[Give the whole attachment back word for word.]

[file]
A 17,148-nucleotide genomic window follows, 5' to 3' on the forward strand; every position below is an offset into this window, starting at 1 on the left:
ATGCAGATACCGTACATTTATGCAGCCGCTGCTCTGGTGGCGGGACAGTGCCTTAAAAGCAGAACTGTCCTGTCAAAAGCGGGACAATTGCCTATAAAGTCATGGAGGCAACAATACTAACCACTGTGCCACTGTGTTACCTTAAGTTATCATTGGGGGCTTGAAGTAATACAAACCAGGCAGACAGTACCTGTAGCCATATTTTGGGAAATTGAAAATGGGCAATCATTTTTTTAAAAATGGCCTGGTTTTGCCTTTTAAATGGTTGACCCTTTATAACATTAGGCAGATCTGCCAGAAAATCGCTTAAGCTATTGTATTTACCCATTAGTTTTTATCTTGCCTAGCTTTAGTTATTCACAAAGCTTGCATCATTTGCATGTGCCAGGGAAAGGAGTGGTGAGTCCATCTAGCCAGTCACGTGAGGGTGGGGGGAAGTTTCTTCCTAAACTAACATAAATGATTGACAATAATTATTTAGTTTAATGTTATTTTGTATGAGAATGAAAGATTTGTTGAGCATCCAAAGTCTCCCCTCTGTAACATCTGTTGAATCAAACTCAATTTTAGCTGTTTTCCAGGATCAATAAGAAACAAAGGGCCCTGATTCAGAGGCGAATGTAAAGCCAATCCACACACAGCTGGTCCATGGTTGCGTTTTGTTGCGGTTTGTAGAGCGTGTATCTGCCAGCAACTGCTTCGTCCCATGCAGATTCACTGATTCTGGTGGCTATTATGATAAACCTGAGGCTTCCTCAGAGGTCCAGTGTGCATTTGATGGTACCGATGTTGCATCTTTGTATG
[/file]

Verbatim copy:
A 17,148-nucleotide genomic window follows, 5' to 3' on the forward strand; every position below is an offset into this window, starting at 1 on the left:
ATGCAGATACCGTACATTTATGCAGCCGCTGCTCTGGTGGCGGGACAGTGCCTTAAAAGCAGAACTGTCCTGTCAAAAGCGGGACAATTGCCTATAAAGTCATGGAGGCAACAATACTAACCACTGTGCCACTGTGTTACCTTAAGTTATCATTGGGGGCTTGAAGTAATACAAACCAGGCAGACAGTACCTGTAGCCATATTTTGGGAAATTGAAAATGGGCAATCATTTTTTTAAAAATGGCCTGGTTTTGCCTTTTAAATGGTTGACCCTTTATAACATTAGGCAGATCTGCCAGAAAATCGCTTAAGCTATTGTATTTACCCATTAGTTTTTATCTTGCCTAGCTTTAGTTATTCACAAAGCTTGCATCATTTGCATGTGCCAGGGAAAGGAGTGGTGAGTCCATCTAGCCAGTCACGTGAGGGTGGGGGGAAGTTTCTTCCTAAACTAACATAAATGATTGACAATAATTATTTAGTTTAATGTTATTTTGTATGAGAATGAAAGATTTGTTGAGCATCCAAAGTCTCCCCTCTGTAACATCTGTTGAATCAAACTCAATTTTAGCTGTTTTCCAGGATCAATAAGAAACAAAGGGCCCTGATTCAGAGGCGAATGTAAAGCCAATCCACACACAGCTGGTCCATGGTTGCGTTTTGTTGCGGTTTGTAGAGCGTGTATCTGCCAGCAACTGCTTCGTCCCATGCAGATTCACTGATTCTGGTGGCTATTATGATAAACCTGAGGCTTCCTCAGAGGTCCAGTGTGCATTTGATGGTACCGATGTTGCATCTTTGTATG